Smile! It May Improve Your Running Performance
While smiling is probably the last thing you feel like doing at Mile 22 of a marathon, research shows that it may be worth your while to do it anyway. A strategy that has been employed by elite athletes for decades, smiling through the pain is so much more than just a tactic to intimidate competitors. It may, in fact, be just what you’ve been looking for to take your running performance to the next level.
So if you’ve been missing out, here’s why you, too, should be running with a smile on your face.
A strategy used by the best of the best
In May 2017 the world watched in amazement as Eliud Kipchoge clocked a 2:00:25 marathon as part of Nike’s Breaking2 project. And while his time was not eligible for a world record for several reasons, including the use of pace runners, Kipchoge’s effort left many in awe.
But it wasn’t only his performance that had the running fraternity talking. It was also the fact that he appeared to be grinning through what must have been the toughest parts of the run. And while many speculated that he was trying to mock his competitors, Kipchoge clarified in a post-event interview that he was actually using this strategy to relax and work through the pain.
So while running with a smile appears to have worked for Kipchoge, one question still remains. Can smiling while running really have a positive impact on running performance? Or is it all wishful thinking? A team from the Ulster University in Northern Ireland and Swansea University in Wales recently proved that it actually can.
In their study published in Psychology of Sport and Exercise in 2017, the research team looked at the impact of different facial expressions on movement economy, as well as physiological and perceptual responses to running. This was done by getting 24 trained, amateur runners to complete four 6-minute running blocks at 70% of velocity at VO2max with two minutes of rest between each block. Each running block was, however, completed while doing one of the following: Sincerely and continuously smiling; frowning; consciously relaxing the hands and upper body or with normal attention focus (the latter which served as the study’s control). Runs were completed in a randomized order, and study participants did not know the study’s exact purpose.
During each of the four running blocks, cardiorespiratory responses were continually measured for each runner. Participants were furthermore also asked to report their perceived effort after the completion of each running block. Data sets collected during the running blocks were subsequently compared to each runner’s normal running economy, which was determined a few days prior to the experiment.
And while individual outcomes varied, it was found that the majority of study participants had the best running economy while smiling. In fact, as a group, study participants’ running economy was up to 2.78% more efficient when smiling versus when frowning, consciously relaxing or just focussing as they normally would.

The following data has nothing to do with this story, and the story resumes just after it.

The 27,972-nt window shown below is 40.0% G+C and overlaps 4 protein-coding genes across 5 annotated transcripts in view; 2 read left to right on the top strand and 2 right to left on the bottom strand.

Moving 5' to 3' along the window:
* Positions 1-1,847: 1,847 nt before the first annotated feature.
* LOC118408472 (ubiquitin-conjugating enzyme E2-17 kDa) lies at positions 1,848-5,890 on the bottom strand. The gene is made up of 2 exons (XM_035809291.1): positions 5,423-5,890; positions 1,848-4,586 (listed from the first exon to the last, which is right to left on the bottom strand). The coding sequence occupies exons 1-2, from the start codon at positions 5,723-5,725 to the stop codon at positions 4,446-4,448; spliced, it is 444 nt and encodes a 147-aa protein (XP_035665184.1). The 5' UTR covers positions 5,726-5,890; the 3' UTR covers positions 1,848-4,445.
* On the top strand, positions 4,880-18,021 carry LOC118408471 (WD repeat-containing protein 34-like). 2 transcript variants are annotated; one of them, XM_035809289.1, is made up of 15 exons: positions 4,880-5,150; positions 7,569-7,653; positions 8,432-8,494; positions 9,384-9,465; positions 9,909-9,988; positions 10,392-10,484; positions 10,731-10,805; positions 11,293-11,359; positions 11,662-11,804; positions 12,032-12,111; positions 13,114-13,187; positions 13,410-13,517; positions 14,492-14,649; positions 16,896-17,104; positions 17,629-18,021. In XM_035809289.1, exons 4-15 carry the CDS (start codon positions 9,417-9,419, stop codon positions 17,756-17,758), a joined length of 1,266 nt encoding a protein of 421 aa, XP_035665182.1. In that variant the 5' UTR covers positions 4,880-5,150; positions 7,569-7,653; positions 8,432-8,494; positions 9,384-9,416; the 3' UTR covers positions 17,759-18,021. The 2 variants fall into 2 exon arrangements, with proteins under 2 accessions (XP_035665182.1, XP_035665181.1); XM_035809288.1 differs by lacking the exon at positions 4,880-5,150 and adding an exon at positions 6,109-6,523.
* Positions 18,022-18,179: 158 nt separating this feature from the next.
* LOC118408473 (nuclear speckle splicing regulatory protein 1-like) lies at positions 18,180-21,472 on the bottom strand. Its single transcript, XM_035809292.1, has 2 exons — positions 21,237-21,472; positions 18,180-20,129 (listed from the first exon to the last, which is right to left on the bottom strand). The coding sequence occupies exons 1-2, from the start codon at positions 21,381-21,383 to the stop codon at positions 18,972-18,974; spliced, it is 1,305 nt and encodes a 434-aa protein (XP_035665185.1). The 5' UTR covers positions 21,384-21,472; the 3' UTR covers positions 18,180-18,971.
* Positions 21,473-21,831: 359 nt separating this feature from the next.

The simple act of smiling on the run also caused runners to use less oxygen and have a lower rate of perceived exertion when compared to frowning or simply focussing as normal.
According to exercise psychology lecturer and study leader, Noel Brick, the study’s findings can potentially be explained by a “reduction in muscular tension” that is prompted through the act of smiling. “When we make a facial expression, we may experience the emotional state we associate with the expression,” Brick explains. He adds that “we associate smiling with happiness or enjoyment, states that make us more relaxed, so when we smile, we are consciously trying to relax”.
Note, however, that the flip side of the coin is also true. “By adopting the facial expression of frowning, though, we are experiencing an emotional state of feeling tense or less relaxed,” Brick adds.
The potential implications
And while a 2.78% improvement in running economy may sound insignificant, Brick says that it could translate into an improvement of approximately 2% in performance time. Which implies that, if you’re currently running a marathon in 4:20, you could shave up to five minutes off that finishing time. Or, if you’re clocking a 10K in 55 minutes, you could cross the finish line a whole minute sooner by simply putting a smile on your dial.
And don’t be discouraged if you don’t see big improvements right off the bat. “Improvements in your running economy will be initially small, but a relaxed runner is an efficient runner,” says Brick. So keep at it and regularly remind yourself to keep smiling on the run until it becomes second nature.
So, in closing, while smiling on the run may seem like a complete waste of energy to some, it may, in fact, be exactly what you need to take your running performance to the next level.
And, besides, we think there’s great truth in the following quote by John Bingham: “…when I’m running I smile because I know that I don’t have to [run]”. Just like Bingham, we know that we don’t have to run. Instead, we want to run. We want to go out there and feel fit, strong and healthy. We want to take good care of our bodies. And we want to be the best versions of ourselves that we can possibly be. Which, in itself, is definitely something worth smiling about.
- Can smiling while exercising improve performance?, Online publication ,
- The effects of facial expression and relaxation cues on movement economy, physiological, and perceptual responses during running, Scientific journal ,
- Breaking2, Online publication ,
- Can smiling make you a better runner?, Hard copy magazine: Runner's World Aus/NZ ,